The Owl Pages

Pharaoh Eagle Owl ~ Bubo ascalaphus


The Pharaoh Eagle Owl is a fairly large owl with relatively short and pointed ear-tufts. It is also known as the Desert Eagle Owl, Savigny's Eagle Owl or the Sahara Eagle Owl.

Photo Gallery (6 pictures)

  • Pharaoh Eagle Owl
  • Pharaoh Eagle Owl
  • Pharaoh Eagle Owl
  • Pharaoh Eagle Owl
  • Pharaoh Eagle Owl
  • Pharaoh Eagle Owl


Description: The facial disc is plain pale tawny, with a rim made up of fine blackish spots. The eyes are yellow to deep orange. The cere is greyish and the bill is black. The ear-tufts are relatively short and pointed, and pale tawny with dark speckles and tawny-brown edges. The crown is pale tawny with many blackish-brown spots.
Upperparts are tawny-rufous, marked dark and light (the shoulders being slightly darker than the back), with individual feathers having dark shaft-streaks with whitish spots on each side, and a broad blackish tip, giving a blotched effect. Scapulars are the same as the back and mantle. Flight and tail feathers are barred light and dark.
The throat is white, and the rest of the underparts are pale tawny-brown to sandy-coloured. The upper breast has dark drop-shaped shaft-streaks and a few cross-bars. The lower underparts are finely marked dark, with individual feathers having a thin shaft-streak and a thin horizontal bar.
Tarsi and toes are feathered pale tawny, the feathering more sparse towards the base of the claws. The tips of the toes are sooty-brown, and the claws are blackish-brown with darker tips.

Size: Length 45-50cm. Wing length 324-430mm. Tail length 160-233mm. Weight about 1900-2300g. Females are larger and heavier than males.

Habits: The Pharaoh Eagle Owl becomes active after sunset. Roosts by day between rocks, either on the ground or in a steep precipice, cliff crevice or in a cave entrance. They may also roost in a tree if present.

Voice: The song of the male is a short, downward-inflected "Buo". The female has a similar but higher-pitched song. During courtship, a trisyllabic call is uttered with emphasis on the first note, then a slightly higher pitched second and third - "hu-huhoooh". Sometimes only part of this phrase is sung. Such phrases are repeated at intervals of about eight seconds. Dueting occurs during courtship.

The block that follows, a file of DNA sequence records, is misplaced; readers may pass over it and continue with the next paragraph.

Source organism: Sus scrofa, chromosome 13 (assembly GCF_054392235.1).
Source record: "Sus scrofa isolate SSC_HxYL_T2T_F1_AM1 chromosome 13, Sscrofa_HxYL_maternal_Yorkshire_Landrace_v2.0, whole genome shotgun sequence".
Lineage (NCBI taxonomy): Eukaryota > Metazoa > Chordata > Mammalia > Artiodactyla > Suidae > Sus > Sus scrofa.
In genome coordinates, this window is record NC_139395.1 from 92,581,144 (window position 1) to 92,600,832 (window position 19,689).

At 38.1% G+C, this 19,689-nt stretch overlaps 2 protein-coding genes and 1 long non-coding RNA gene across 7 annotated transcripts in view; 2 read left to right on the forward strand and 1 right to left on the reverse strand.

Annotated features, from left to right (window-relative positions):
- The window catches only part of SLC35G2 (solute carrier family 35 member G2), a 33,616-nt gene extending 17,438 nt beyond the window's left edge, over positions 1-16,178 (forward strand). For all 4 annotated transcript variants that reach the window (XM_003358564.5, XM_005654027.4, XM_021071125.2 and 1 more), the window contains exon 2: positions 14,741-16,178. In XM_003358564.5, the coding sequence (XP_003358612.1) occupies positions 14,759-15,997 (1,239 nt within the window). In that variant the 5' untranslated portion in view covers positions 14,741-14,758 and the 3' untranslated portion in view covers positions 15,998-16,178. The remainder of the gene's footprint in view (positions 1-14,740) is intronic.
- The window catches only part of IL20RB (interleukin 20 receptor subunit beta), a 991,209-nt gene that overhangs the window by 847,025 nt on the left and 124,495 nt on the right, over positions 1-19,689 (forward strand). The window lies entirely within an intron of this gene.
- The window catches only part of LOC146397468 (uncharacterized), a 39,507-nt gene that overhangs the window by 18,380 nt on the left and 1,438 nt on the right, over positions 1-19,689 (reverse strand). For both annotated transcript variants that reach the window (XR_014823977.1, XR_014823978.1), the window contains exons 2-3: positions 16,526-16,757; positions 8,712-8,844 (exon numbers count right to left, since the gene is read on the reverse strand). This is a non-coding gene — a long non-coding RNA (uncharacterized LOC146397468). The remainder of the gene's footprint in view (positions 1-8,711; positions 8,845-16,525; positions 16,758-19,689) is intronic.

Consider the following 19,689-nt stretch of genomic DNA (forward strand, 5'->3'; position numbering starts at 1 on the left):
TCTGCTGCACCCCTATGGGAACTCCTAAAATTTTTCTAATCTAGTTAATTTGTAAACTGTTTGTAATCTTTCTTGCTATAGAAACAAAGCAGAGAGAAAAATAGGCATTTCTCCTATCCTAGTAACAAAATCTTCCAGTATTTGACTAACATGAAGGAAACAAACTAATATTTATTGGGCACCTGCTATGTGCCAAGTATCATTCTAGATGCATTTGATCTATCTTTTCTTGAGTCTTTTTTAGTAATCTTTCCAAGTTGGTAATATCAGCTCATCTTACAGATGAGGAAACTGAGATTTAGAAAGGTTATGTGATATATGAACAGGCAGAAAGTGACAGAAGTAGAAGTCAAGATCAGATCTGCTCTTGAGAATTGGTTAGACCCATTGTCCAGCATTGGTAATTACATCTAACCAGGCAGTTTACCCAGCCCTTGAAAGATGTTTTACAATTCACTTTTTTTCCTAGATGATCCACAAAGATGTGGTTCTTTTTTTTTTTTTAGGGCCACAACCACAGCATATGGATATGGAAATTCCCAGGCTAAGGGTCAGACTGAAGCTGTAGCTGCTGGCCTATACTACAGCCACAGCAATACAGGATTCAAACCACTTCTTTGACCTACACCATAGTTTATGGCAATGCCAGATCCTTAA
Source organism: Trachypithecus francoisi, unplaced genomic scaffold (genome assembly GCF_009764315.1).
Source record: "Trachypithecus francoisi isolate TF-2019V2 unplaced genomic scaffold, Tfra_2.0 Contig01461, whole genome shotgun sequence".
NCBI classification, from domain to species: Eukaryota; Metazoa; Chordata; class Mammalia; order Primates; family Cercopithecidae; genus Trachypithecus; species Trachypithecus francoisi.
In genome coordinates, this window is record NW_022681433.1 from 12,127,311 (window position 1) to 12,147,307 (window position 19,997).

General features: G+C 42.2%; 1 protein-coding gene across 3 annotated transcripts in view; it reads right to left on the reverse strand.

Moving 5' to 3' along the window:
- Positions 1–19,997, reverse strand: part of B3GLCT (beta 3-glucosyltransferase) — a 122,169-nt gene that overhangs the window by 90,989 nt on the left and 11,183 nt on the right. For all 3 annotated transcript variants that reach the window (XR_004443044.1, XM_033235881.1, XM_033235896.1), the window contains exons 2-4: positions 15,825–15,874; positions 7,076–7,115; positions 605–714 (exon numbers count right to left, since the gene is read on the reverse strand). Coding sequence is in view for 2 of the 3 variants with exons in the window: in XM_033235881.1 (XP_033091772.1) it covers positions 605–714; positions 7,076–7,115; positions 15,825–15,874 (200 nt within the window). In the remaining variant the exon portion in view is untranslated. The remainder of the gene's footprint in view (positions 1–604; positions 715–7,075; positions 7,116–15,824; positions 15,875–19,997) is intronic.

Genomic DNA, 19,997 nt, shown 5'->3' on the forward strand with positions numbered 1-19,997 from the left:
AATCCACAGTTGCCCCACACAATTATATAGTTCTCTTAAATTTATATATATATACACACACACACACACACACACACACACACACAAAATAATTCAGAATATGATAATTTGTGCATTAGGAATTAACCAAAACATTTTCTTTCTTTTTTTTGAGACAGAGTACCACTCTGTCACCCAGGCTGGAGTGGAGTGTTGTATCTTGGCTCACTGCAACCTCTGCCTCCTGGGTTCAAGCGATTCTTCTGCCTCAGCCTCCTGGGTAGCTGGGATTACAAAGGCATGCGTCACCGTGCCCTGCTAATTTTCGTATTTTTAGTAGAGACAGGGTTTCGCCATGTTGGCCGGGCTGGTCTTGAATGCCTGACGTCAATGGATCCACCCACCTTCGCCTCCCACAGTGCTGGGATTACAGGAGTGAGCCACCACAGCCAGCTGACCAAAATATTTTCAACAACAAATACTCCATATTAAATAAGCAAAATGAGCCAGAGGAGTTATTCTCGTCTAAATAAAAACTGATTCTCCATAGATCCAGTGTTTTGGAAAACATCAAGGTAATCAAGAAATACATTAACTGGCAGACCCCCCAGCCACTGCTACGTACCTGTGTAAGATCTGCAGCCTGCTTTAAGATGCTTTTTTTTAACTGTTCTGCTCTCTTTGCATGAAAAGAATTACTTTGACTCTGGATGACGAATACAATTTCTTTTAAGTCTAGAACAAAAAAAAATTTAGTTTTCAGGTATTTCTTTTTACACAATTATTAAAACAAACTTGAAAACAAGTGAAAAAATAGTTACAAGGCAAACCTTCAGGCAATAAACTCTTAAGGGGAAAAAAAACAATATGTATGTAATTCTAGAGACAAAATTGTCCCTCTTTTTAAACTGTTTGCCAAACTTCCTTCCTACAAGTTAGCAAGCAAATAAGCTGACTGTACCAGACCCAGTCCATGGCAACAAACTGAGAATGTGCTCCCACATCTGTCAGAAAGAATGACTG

Hunting & Food: The Pharaoh Eagle Owl feeds mainly on small vertebrates such as mammals, birds and reptiles, but also larger insects and scorpions. While rodents make up the main diet, hares, bats, desert foxes and hedgehogs are also taken. This owl normally hunts from a perch.

Breeding: Male and female generally pair for life, maintaining the same territory for years. The nest is a shallow scrape among rocks, in a crevice or down a well. On new desert fringes of the sub-Sahara, tree holes or old nest of larger birds are used. A clutch of 2-4 (usually 2) white eggs (55-62 x 45-50mm) is laid directly on the base of the nest site. There is a 2-4 day interval between the laying each egg, and the female incubates them alone, starting with the first egg, while the male supplies the food. Incubation lasts 31-36 days. Chicks are brooded and fed by the female alone for about two weeks, after which the male shares the feeding duties. The young leave the nest at 20-35 days and are fully fledged at about 52 days. They are guided and fed by both parents for 20-26 weeks. They reach maturity in the year following hatching, but do not normally breed before two years of age.

Habitat: Rocky deserts and semi-deserts, mountains with gorges and cliffs, dry, rocky mountain slopes with scattered trees or shrubs, outcrops of oases, occasionally in dry savannas.

Distribution: Northwestern Africa with patchy distribution across northern Africa and the Middle East to Oman.

Range of Pharaoh Eagle Owl (Bubo ascalaphus)
Range of the Pharaoh Eagle Owl Bubo ascalaphus

Status: Listed as 'Least Concern' by Birdlife International.

Original Description: Savigny, Narie-Jules-Cesar LeLorgaede. 1809. Description d'Egypte; ou Recueil des observations et des recherches qui ont ete faites en Egypte pendant l'expedition de l'armee francaise (Descr. Egypte. [1798-1801]) livr. 23 p. 295.

References: (may contain affiliate links)
BirdLife International. 2020. "IUCN Red List of Threatened Species". IUCN.
Borrow, Nik & Demey, Ron. 2001. "A guide to the birds of western Africa". Princeton University Press.
del Hoyo, Elliott & Sargatal. 1999. "Handbook of the Birds of the World: Barn Owls to Hummingbirds". Buteo Books.
International Ornithological Congress. 2023. "IOC World Bird List - Owls".
König, Claus & Weick, Friedhelm. 2008. "Owls: A Guide to the Owls of the World (Second Edition)". Yale University Press.
König, Weick and Becking. 1999. "Owls: A Guide to the Owls of the World". Yale University Press.
Mikkola, Heimo. 1983. "Owls of Europe". Buteo Books.
Voous, Karel H.. 1988. "Owls of the Northern Hemisphere". The MIT Press.
Bubo ascalaphus at Xeno-canto.

See also: Other owls from Africa, The Middle East, Genus: Bubo.

Page by Deane Lewis. Last updated 2020-10-25. Copyright Information.